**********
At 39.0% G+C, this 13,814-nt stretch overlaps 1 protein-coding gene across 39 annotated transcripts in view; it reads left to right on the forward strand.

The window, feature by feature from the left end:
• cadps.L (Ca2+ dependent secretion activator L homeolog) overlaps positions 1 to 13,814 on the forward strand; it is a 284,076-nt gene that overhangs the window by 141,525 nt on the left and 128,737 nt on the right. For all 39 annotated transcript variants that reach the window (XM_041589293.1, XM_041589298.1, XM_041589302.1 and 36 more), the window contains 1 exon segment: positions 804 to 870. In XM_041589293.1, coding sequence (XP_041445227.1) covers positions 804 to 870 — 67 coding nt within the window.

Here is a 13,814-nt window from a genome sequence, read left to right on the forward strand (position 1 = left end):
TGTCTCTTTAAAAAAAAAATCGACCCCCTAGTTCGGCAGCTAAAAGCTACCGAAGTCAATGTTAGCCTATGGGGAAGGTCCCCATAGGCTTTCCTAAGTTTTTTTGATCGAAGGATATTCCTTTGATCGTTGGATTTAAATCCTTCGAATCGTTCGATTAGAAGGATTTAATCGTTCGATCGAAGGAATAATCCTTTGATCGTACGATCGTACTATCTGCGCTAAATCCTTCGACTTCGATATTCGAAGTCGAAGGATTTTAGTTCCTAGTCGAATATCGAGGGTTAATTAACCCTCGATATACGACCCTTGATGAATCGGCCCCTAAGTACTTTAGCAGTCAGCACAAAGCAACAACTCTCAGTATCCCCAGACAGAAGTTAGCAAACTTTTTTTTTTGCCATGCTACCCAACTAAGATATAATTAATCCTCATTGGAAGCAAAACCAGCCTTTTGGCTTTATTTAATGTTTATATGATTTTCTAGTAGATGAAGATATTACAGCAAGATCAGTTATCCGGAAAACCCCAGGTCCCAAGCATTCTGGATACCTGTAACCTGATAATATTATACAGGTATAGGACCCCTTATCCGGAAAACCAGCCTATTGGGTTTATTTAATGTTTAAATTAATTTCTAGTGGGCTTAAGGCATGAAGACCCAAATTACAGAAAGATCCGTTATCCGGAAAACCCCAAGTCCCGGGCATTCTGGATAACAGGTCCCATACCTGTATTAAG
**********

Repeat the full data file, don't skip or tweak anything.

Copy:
At 39.0% G+C, this 13,814-nt stretch overlaps 1 protein-coding gene across 39 annotated transcripts in view; it reads left to right on the forward strand.

The window, feature by feature from the left end:
• cadps.L (Ca2+ dependent secretion activator L homeolog) overlaps positions 1 to 13,814 on the forward strand; it is a 284,076-nt gene that overhangs the window by 141,525 nt on the left and 128,737 nt on the right. For all 39 annotated transcript variants that reach the window (XM_041589293.1, XM_041589298.1, XM_041589302.1 and 36 more), the window contains 1 exon segment: positions 804 to 870. In XM_041589293.1, coding sequence (XP_041445227.1) covers positions 804 to 870 — 67 coding nt within the window.

Here is a 13,814-nt window from a genome sequence, read left to right on the forward strand (position 1 = left end):
TGTCTCTTTAAAAAAAAAATCGACCCCCTAGTTCGGCAGCTAAAAGCTACCGAAGTCAATGTTAGCCTATGGGGAAGGTCCCCATAGGCTTTCCTAAGTTTTTTTGATCGAAGGATATTCCTTTGATCGTTGGATTTAAATCCTTCGAATCGTTCGATTAGAAGGATTTAATCGTTCGATCGAAGGAATAATCCTTTGATCGTACGATCGTACTATCTGCGCTAAATCCTTCGACTTCGATATTCGAAGTCGAAGGATTTTAGTTCCTAGTCGAATATCGAGGGTTAATTAACCCTCGATATACGACCCTTGATGAATCGGCCCCTAAGTACTTTAGCAGTCAGCACAAAGCAACAACTCTCAGTATCCCCAGACAGAAGTTAGCAAACTTTTTTTTTTGCCATGCTACCCAACTAAGATATAATTAATCCTCATTGGAAGCAAAACCAGCCTTTTGGCTTTATTTAATGTTTATATGATTTTCTAGTAGATGAAGATATTACAGCAAGATCAGTTATCCGGAAAACCCCAGGTCCCAAGCATTCTGGATACCTGTAACCTGATAATATTATACAGGTATAGGACCCCTTATCCGGAAAACCAGCCTATTGGGTTTATTTAATGTTTAAATTAATTTCTAGTGGGCTTAAGGCATGAAGACCCAAATTACAGAAAGATCCGTTATCCGGAAAACCCCAAGTCCCGGGCATTCTGGATAACAGGTCCCATACCTGTATTAAG